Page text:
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Independent Reading Homework

I’ve never been a fan of dedicating precious instructional class time to independent reading: SSR (Sustained Silent Reading), DEAR (Drop Everything and Read), FVR (Free Voluntary Reading), etc. Educators may wish to read the research behind my thoughts in a related article: Why Sustained Silent Reading (SSR) Doesn’t Work. However, I have always assigned independent reading as homework. Generally, 25 minutes reading, four days per week.

As an ELA teacher and MA reading specialist, I value independent reading. The qualitative and quantitative research has consistently validated the results of reading in and out of the classroom:

According to the chapter: “Reading and Writing Habits of Students” in The Condition of Education 1997 (National Center for Education Statistics), “Research has shown that reading ability is positively correlated with the extent to which students read recreationally.”

In fact, students need to “grow” their vocabularies by 2,000-3,000 words each year, just to make grade-level reading progress. And the most efficient method of vocabulary acquisition is via independent reading. By applying context clues, readers who read text at the appropriate reading levels can maximize the amount of new words added to their personal lexicons.

Plus, independent readers are simply better citizens. I wanted an informed electorate going to the polls. To a great extent, democracy necessitates solid literacy skills.

Additionally, independent reading brings joy.

However, as much as I want my students to read because they want to read, I, like all teachers and parents know a bit about human nature. Many students won’t read unless they are coerced to do so.

Making Students Read

Even though coercion seems antithetical to our goal of developing lifelong readers, I’ve found that the converse is true. Being a dad of three boys, I used plenty of teacher and parent tricks and sticks (metaphorically) to get my own kids to read daily. The boys did not like reading, but they now, as adults, appreciate my daily reading requirement and two of three have grown into voracious readers. Similarly, feedback from my students has confirmed the same results: “Mr. Pennington, I never liked reading until you made me read so much this year.”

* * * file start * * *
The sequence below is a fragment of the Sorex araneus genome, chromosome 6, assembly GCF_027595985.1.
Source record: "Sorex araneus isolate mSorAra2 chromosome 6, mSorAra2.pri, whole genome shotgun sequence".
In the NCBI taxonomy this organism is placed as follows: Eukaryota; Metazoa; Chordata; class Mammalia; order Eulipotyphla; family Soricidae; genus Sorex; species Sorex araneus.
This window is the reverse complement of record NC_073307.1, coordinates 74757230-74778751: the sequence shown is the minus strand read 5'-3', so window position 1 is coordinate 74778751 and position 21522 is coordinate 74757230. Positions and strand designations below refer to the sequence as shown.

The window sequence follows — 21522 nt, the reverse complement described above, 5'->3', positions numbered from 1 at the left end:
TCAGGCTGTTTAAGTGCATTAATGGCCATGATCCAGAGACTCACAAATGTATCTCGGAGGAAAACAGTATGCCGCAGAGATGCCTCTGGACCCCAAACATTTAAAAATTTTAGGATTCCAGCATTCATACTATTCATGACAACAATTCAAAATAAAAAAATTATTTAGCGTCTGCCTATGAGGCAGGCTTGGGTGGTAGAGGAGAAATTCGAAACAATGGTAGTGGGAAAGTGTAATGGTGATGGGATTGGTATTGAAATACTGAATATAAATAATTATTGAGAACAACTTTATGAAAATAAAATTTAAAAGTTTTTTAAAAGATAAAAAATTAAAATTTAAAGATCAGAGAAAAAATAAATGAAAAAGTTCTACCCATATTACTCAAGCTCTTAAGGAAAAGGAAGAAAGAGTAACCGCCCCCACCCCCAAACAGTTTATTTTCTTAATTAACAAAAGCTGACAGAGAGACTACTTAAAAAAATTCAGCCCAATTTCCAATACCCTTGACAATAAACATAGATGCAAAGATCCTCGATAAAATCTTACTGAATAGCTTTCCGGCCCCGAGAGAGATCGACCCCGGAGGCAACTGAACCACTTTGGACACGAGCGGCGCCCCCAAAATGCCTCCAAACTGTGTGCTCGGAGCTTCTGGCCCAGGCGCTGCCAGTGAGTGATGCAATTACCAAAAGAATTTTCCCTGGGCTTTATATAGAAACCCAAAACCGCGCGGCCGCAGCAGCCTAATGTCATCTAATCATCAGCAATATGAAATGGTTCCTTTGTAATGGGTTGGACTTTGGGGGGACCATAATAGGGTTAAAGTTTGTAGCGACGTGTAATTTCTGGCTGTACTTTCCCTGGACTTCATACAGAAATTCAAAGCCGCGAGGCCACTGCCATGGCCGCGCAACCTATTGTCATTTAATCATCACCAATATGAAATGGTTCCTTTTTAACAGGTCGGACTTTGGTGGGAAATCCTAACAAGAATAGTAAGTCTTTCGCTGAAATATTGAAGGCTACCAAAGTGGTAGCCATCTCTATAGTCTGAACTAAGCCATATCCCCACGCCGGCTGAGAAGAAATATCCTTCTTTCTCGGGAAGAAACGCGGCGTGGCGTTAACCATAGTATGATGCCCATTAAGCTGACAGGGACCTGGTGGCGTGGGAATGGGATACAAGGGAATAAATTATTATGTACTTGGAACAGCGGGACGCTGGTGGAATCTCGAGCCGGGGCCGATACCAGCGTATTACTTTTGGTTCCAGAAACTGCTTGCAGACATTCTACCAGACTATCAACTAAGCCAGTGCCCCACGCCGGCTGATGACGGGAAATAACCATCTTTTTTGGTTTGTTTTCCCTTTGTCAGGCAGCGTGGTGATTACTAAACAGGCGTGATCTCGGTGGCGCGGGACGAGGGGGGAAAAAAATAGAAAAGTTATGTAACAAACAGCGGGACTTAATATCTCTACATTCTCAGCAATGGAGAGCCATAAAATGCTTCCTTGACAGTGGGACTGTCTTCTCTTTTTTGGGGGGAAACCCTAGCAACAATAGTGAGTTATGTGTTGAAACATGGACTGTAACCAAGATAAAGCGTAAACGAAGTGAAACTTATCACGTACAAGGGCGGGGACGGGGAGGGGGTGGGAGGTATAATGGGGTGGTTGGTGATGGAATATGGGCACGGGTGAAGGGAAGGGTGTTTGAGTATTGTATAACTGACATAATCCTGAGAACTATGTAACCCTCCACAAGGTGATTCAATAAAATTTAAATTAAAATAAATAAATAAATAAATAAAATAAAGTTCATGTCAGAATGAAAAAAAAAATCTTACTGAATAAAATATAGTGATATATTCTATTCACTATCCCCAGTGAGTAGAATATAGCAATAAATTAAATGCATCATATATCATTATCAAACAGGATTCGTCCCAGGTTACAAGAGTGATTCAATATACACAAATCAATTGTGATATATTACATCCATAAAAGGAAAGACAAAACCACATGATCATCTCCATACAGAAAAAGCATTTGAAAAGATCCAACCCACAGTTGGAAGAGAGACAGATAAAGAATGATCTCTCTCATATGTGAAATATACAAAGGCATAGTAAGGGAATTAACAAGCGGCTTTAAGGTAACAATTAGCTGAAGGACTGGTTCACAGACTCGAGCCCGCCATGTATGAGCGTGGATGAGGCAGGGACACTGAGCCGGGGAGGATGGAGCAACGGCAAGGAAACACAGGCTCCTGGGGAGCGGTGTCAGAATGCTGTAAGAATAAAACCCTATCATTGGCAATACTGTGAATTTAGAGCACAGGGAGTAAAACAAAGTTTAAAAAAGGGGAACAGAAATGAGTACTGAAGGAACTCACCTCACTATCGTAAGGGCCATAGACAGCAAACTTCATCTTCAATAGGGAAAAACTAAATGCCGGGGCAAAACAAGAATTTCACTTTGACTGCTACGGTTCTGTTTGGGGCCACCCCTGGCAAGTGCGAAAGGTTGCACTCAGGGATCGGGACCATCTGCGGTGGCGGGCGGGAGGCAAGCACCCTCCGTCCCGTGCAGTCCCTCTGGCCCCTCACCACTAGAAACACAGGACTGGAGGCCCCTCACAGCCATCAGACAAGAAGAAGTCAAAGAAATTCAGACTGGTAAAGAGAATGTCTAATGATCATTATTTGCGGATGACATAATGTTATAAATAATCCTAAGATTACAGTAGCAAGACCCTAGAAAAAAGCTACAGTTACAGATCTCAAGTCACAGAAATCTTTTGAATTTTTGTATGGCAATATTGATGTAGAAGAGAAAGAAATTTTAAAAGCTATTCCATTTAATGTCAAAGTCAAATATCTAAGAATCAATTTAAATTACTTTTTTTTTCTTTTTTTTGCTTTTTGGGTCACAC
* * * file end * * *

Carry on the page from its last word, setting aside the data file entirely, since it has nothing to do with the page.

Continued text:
Reading is like trying a new food or drink. The food or drink can be an acquired taste, but you have to consume it over a period of time to teach your taste buds to like it. Put another way, you’ll never truly appreciate a certain painter’s technique until you’ve looked at a number of paintings, taken an art history class, or tried painting yourself. As John Dewey said long ago, we “learn by doing.”

Or a personal example: As a pre-teen I never listed to the radio. Consequently, I was no familiar with the hit songs and bands of the day. When with friends who did listen to popular music, I felt out of place and ostracized. Not the best reasons to change my behavior, but I began listening each day. As a result, I began enjoying what was now familiar to me; music became a habit; I could talk with friends about it; and I even bought a guitar to play it. The point is, irrespective of how and why one begins to read on a consistent basis, there is measurable benefit to reading.

Accountability: What I’ve Tried in the Past

To hold students accountable for reading at home, I’ve tried an array of accountability measures with upper elementary, middle school, and high school students throughout my teaching career in a number of different schools. Double-entry journals, logs, quizzes, marginal annotations, book reports, and more. Success rate has varied depending upon the school.

At my last 70% AFDC, multi-culture, multi-language, semi-urban middle school, about 50% of my students consistently completed their independent reading assignments with those methods of accountability. The 50% who didn’t read at home? I figured I set the table; it’s up to them to eat.

However, things changed a number of years ago. I read an article by Michael Gerson lamenting the “soft bigotry of low expectations.” I took that one personally. I committed to raising my expectations of my students, parents, and myself and finding new motivators to get all my students to read at home.

Accountability: What I’ve Learned that Works